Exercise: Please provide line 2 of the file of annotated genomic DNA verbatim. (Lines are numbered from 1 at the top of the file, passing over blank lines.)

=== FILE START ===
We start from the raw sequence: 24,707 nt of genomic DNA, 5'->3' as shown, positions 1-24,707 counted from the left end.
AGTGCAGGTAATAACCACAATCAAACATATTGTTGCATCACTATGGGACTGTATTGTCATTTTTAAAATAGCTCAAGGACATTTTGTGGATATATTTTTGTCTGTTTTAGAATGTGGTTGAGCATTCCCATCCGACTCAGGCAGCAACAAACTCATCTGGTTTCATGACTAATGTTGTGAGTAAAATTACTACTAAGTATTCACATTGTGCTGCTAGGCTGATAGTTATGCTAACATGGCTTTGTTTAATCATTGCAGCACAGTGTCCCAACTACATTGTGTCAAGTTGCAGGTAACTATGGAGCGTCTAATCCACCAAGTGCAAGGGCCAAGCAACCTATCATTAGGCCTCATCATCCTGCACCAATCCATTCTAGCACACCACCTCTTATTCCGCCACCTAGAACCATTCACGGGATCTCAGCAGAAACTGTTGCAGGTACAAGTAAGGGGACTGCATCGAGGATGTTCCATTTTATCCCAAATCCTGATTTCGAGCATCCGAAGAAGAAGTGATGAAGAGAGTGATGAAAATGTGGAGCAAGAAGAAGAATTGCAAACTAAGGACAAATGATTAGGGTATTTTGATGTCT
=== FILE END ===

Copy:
AGTGCAGGTAATAACCACAATCAAACATATTGTTGCATCACTATGGGACTGTATTGTCATTTTTAAAATAGCTCAAGGACATTTTGTGGATATATTTTTGTCTGTTTTAGAATGTGGTTGAGCATTCCCATCCGACTCAGGCAGCAACAAACTCATCTGGTTTCATGACTAATGTTGTGAGTAAAATTACTACTAAGTATTCACATTGTGCTGCTAGGCTGATAGTTATGCTAACATGGCTTTGTTTAATCATTGCAGCACAGTGTCCCAACTACATTGTGTCAAGTTGCAGGTAACTATGGAGCGTCTAATCCACCAAGTGCAAGGGCCAAGCAACCTATCATTAGGCCTCATCATCCTGCACCAATCCATTCTAGCACACCACCTCTTATTCCGCCACCTAGAACCATTCACGGGATCTCAGCAGAAACTGTTGCAGGTACAAGTAAGGGGACTGCATCGAGGATGTTCCATTTTATCCCAAATCCTGATTTCGAGCATCCGAAGAAGAAGTGATGAAGAGAGTGATGAAAATGTGGAGCAAGAAGAAGAATTGCAAACTAAGGACAAATGATTAGGGTATTTTGATGTCT